Little heart/less heart? And why?

I have read the following sentence: "he has little conscience and less heart." Can I write that "he has less conscience and little heart"? Could you solve my problem?


3 Answers 3


Less is the comparative form of little. The original sentence:

He has little conscience and less heart = He has little conscience and [even] less [than a little] heart.

The rewrite doesn't make sense because you aren't comparing less conscience to anything:

He has less conscience and little heart

You could say, however:

He has less conscience than heart.


Could I solve you problem? That all depends on what your problem is.

Little conscience and less heart means he does not have much conscience, and he has even less courage (heart) than he has conscience.

Your alternative is difficult to understand, because you mention less conscience, but you do not tell us what you compare it to.

So, in short, no, your alternative is not good.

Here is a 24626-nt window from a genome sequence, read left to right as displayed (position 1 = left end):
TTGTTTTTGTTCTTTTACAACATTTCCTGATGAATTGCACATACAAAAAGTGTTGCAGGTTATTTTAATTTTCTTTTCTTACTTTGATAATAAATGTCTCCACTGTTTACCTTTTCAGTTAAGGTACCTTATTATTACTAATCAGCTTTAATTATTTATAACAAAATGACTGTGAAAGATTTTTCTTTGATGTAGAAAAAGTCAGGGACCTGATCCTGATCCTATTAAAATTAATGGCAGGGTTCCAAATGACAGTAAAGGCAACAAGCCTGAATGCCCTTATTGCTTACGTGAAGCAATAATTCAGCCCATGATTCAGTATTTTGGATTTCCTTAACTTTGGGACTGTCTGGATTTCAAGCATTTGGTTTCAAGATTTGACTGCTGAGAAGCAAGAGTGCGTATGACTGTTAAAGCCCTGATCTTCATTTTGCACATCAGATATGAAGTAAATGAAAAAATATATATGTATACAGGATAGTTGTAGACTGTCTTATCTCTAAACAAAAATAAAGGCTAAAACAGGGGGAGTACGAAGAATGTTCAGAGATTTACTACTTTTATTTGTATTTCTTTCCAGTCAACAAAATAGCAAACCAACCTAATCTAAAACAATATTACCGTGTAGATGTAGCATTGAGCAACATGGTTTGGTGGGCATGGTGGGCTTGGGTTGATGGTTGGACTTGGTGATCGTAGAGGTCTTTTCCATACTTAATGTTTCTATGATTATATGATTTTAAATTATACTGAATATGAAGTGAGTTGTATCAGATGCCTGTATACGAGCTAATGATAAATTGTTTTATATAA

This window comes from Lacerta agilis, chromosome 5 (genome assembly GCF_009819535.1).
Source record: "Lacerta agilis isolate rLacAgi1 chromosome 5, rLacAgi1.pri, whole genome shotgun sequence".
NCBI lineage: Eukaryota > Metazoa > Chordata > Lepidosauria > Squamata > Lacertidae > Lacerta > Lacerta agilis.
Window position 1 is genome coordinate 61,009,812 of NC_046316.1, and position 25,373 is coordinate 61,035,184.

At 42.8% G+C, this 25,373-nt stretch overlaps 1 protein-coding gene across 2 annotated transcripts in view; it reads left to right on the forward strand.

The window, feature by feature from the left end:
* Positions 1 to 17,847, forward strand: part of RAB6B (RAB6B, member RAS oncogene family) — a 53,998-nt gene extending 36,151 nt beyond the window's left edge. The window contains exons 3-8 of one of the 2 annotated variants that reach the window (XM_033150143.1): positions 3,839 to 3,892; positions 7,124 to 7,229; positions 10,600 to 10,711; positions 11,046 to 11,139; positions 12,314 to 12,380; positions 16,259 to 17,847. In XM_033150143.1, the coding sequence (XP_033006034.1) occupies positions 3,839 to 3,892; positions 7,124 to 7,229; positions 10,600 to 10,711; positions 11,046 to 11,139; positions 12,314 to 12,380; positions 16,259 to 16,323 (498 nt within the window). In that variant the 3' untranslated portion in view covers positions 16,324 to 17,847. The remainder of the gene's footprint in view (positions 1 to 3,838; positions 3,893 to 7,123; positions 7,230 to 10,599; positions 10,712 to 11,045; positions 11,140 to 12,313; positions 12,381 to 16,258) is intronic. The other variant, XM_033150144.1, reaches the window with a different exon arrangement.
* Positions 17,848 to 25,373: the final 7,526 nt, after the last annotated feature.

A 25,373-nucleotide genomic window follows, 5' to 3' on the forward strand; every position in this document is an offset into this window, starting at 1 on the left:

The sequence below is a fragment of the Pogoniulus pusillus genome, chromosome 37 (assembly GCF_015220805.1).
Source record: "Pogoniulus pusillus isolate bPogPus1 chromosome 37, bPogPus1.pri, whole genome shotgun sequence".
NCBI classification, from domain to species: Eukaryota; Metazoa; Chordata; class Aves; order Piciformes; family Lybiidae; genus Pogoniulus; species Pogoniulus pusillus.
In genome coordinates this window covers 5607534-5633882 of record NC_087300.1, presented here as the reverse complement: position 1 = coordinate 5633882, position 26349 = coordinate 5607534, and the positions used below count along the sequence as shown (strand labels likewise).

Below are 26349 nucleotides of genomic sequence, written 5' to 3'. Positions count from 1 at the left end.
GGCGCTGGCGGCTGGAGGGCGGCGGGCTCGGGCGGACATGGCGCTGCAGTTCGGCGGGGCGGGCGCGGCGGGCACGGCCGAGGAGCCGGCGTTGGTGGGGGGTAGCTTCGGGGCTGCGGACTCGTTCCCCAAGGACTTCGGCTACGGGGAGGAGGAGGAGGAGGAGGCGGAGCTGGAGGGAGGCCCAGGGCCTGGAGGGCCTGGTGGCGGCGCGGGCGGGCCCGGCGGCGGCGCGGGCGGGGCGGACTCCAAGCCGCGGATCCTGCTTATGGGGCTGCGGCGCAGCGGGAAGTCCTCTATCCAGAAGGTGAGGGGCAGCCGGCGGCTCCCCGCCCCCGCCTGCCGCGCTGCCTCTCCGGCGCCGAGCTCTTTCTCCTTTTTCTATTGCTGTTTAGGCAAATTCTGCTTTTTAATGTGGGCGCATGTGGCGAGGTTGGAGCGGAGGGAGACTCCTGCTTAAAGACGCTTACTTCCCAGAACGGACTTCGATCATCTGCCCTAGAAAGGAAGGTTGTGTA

He has little consciences, and (even) less heart.
He has little heart, and (even) less conscience.

These both are fine, although they do not mean the same! Twist the order of the parts of the sentence, and you will be less readily understood :)


First of all, if it's not clear to you, the sentence as written means that the person in question does not have very much conscience; and the amount of heart he has is even less than the amount of conscience.

If you want to switch terms around, you can write that he has "little heart and less conscience", but introducing a comparative term ("less heart") before the thing you are comparing it to ("little conscience") doesn't make sense.

Your Answer

By clicking “Post Your Answer”, you agree to our terms of service and acknowledge you have read our privacy policy.

Not the answer you're looking for? Browse other questions tagged or ask your own question.